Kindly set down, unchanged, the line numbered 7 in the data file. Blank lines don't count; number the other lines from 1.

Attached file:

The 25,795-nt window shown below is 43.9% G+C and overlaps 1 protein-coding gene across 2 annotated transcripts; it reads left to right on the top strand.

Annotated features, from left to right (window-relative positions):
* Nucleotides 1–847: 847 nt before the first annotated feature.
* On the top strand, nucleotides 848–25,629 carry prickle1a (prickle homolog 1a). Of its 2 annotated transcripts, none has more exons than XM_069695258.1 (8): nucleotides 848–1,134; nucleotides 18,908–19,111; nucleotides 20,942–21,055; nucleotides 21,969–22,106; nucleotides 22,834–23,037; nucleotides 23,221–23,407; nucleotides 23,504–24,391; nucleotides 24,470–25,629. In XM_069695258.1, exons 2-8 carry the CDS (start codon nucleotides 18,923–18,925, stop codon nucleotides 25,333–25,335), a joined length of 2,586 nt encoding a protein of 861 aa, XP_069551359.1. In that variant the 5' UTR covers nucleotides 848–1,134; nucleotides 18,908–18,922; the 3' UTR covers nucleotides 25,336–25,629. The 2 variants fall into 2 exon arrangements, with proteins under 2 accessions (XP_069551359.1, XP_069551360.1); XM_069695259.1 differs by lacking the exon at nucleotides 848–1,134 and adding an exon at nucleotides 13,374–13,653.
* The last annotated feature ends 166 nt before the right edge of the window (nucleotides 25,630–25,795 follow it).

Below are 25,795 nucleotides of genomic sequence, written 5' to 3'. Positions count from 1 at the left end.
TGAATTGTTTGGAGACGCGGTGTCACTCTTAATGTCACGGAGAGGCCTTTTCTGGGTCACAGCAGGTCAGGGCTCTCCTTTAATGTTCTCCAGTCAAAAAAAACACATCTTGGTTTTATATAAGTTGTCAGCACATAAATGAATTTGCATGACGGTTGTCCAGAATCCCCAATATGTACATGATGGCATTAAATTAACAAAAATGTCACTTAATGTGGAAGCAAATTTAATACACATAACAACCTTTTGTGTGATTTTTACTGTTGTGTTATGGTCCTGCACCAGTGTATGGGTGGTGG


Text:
TGAATTGTTTGGAGACGCGGTGTCACTCTTAATGTCACGGAGAGGCCTTTTCTGGGTCACAGCAGGTCAGGGCTCTCCTTTAATGTTCTCCAGTCAAAAAAAACACATCTTGGTTTTATATAAGTTGTCAGCACATAAATGAATTTGCATGACGGTTGTCCAGAATCCCCAATATGTACATGATGGCATTAAATTAACAAAAATGTCACTTAATGTGGAAGCAAATTTAATACACATAACAACCTTTTGTGTGATTTTTACTGTTGTGTTATGGTCCTGCACCAGTGTATGGGTGGTGG